While the Mister and I aren't D&D (dungeons and dragons) types or Renaissance "Fairies" (meaning that we don't get into dressing up and talking in "thees" and "thines", it does make for an entertaining day spent outside in gorgeous autumn weather.  We used to go every year around our anniversary, but have only been there once since Soren was born.

It was time to revisit this place of yore, with its Shakespearean-style entertainments.
On the ride home, Chris mused that he'd describe the scene at The Faire as family fun mixed with a touch of BDSM (I'm sure I'm now going to find some pretty kinky search terms that land people on this post).  There were lots of sexed-up pirate wenches and tons of leather, chains, laces, corsets and tattoos.  And women yielding birds of prey (the art of falconry is really interesting).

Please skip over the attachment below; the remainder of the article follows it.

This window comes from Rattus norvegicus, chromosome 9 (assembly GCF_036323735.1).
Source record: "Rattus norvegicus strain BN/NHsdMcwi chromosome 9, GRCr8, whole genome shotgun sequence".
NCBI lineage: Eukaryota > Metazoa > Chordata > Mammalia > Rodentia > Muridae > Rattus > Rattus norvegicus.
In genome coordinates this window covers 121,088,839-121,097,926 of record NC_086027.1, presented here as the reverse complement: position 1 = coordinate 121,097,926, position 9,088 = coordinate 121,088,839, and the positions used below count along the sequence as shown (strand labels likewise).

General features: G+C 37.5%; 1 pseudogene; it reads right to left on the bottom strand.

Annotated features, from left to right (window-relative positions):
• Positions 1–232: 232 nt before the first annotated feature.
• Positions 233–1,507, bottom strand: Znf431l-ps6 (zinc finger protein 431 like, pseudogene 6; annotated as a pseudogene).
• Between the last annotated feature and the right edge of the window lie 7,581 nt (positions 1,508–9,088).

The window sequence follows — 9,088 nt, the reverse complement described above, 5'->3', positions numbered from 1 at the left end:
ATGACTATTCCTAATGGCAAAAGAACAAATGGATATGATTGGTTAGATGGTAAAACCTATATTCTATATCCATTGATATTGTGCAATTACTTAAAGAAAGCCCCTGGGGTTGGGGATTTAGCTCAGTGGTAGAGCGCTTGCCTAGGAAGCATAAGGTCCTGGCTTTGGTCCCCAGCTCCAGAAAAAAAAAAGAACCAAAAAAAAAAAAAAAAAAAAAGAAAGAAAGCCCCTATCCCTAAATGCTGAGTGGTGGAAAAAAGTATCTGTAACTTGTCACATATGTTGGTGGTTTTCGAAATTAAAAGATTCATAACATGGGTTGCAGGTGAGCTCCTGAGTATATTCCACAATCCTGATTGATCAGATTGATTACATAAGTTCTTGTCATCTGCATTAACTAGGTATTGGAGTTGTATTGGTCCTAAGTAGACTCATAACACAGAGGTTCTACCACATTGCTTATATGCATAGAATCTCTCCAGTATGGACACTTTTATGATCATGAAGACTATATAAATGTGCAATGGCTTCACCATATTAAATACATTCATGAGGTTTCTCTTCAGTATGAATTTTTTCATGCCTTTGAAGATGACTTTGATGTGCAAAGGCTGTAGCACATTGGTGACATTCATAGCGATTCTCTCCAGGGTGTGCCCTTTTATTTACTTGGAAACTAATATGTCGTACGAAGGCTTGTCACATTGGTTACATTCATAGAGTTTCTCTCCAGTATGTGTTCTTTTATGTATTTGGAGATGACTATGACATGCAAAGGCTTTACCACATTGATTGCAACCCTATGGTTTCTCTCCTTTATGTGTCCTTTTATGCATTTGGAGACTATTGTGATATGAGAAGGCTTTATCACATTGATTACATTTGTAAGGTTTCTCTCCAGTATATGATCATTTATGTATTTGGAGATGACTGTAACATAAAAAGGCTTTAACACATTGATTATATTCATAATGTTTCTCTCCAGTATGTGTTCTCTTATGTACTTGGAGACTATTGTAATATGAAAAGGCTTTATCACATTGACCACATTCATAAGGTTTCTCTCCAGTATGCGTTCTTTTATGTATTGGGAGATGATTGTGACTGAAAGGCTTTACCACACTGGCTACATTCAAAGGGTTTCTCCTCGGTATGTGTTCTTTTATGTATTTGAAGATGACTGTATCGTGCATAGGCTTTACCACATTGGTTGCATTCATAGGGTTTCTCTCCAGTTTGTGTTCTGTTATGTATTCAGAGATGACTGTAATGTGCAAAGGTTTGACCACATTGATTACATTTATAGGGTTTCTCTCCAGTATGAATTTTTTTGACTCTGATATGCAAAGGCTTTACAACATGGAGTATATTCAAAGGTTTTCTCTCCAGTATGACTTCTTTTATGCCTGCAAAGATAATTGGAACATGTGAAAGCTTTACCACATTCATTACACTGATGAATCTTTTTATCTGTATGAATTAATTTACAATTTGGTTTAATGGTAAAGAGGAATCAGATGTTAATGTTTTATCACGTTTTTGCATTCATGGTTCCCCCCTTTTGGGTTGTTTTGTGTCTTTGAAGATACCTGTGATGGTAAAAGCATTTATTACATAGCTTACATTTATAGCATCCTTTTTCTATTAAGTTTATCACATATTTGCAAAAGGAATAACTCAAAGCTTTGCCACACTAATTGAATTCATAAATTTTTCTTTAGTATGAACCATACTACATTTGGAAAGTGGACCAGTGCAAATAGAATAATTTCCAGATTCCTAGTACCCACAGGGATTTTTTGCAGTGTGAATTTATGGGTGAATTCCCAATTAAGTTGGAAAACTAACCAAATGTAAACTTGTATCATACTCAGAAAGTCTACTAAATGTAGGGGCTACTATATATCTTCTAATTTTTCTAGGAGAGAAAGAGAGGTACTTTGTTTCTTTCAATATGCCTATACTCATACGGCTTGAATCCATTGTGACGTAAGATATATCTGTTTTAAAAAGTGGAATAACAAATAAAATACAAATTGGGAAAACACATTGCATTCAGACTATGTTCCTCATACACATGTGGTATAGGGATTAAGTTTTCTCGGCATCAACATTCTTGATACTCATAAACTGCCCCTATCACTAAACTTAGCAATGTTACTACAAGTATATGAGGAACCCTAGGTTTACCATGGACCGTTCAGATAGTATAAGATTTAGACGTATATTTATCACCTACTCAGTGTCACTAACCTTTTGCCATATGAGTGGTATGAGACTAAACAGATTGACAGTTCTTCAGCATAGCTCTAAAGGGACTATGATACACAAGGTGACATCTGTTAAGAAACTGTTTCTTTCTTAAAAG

Personally, I enjoyed the subtle displays of traditional masculine and feminine sexuality, The performances throughout the day were also peppered with bawdy jokes that the youngsters wouldn't get.  It's nice to actually enjoy oneself as an adult, even with the kiddos nearby.

The Faire also invited many sweet moments too.
There are lots of quaint spaces to rest and relax throughout the grounds.
Here's Jude mimicking the bagpipe players using the rolled-up program.
This site was both exhilarating (I adore elephants) and sad because I'm not sure whether the elephant actually likes giving rides to people and being in captivity.
Jude was thrilled though, and probably would have spent the whole day just staring at the lovely creature.

This is a bad photo of the coolest ride there.